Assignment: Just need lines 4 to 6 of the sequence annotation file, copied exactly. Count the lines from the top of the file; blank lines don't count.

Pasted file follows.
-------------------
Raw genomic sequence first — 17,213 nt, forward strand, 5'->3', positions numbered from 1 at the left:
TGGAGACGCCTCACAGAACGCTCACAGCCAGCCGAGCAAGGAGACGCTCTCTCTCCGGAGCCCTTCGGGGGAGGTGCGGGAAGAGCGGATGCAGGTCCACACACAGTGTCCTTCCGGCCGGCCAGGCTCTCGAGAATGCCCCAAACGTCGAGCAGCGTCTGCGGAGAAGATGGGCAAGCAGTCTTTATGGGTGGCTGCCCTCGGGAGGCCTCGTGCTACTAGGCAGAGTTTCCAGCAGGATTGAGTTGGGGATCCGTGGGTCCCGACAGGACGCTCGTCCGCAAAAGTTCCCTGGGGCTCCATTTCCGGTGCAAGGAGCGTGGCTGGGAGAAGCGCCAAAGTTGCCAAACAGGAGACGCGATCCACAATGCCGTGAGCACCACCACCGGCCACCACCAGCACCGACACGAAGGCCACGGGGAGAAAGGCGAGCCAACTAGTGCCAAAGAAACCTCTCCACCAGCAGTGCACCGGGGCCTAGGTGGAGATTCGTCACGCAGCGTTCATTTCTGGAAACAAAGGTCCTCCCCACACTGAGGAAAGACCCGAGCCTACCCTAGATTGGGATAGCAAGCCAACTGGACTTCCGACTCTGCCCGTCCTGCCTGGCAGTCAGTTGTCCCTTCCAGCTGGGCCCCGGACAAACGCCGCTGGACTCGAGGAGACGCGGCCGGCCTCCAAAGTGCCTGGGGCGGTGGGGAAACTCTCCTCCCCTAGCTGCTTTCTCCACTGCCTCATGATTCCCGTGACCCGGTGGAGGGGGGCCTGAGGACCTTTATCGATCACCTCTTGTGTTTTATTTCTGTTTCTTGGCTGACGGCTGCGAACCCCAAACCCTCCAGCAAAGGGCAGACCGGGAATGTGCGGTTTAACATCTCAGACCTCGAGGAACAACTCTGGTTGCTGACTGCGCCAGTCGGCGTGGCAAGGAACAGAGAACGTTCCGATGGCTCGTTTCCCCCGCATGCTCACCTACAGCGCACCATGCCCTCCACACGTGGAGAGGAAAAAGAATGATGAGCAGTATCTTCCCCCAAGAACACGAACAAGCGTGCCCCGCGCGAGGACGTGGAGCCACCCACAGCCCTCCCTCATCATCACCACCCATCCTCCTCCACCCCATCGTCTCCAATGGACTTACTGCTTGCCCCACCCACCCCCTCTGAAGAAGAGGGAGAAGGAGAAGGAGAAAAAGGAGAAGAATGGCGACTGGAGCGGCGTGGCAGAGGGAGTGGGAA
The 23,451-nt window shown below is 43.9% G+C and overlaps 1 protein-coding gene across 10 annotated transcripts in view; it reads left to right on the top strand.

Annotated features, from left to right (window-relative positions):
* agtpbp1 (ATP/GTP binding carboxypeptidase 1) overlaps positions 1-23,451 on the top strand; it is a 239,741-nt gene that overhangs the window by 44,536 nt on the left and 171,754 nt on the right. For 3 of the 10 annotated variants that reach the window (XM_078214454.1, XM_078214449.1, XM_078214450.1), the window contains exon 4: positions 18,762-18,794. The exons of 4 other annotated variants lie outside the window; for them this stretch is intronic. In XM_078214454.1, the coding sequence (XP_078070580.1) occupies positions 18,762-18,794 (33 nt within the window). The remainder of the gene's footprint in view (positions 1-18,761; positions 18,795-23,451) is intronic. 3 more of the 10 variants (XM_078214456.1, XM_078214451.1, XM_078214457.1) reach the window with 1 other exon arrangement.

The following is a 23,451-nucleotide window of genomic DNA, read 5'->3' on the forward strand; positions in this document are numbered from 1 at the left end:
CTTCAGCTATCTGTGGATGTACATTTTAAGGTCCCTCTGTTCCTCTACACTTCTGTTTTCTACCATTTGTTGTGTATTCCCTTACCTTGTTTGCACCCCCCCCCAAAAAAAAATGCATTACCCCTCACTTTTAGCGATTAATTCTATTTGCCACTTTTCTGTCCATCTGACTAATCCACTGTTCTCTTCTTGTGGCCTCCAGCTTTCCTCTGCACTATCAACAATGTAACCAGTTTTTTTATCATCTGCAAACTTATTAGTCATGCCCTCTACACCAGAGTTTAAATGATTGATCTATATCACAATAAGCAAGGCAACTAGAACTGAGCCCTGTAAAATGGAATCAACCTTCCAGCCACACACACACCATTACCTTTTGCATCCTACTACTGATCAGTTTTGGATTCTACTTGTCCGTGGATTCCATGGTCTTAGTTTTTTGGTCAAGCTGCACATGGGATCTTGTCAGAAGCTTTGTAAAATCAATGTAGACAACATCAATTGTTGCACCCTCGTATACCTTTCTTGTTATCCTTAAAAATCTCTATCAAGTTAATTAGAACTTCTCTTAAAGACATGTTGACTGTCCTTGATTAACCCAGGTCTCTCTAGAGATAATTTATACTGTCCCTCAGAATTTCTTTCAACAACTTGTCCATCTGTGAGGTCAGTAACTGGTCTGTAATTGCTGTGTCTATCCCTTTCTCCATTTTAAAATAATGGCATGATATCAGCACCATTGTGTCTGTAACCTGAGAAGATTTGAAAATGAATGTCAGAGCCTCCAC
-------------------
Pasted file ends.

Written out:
Annotated features, from left to right (window-relative positions):
* agtpbp1 (ATP/GTP binding carboxypeptidase 1) overlaps positions 1-23,451 on the top strand; it is a 239,741-nt gene that overhangs the window by 44,536 nt on the left and 171,754 nt on the right. For 3 of the 10 annotated variants that reach the window (XM_078214454.1, XM_078214449.1, XM_078214450.1), the window contains exon 4: positions 18,762-18,794. The exons of 4 other annotated variants lie outside the window; for them this stretch is intronic. In XM_078214454.1, the coding sequence (XP_078070580.1) occupies positions 18,762-18,794 (33 nt within the window). The remainder of the gene's footprint in view (positions 1-18,761; positions 18,795-23,451) is intronic. 3 more of the 10 variants (XM_078214456.1, XM_078214451.1, XM_078214457.1) reach the window with 1 other exon arrangement.

The following is a 23,451-nucleotide window of genomic DNA, read 5'->3' on the forward strand; positions in this document are numbered from 1 at the left end: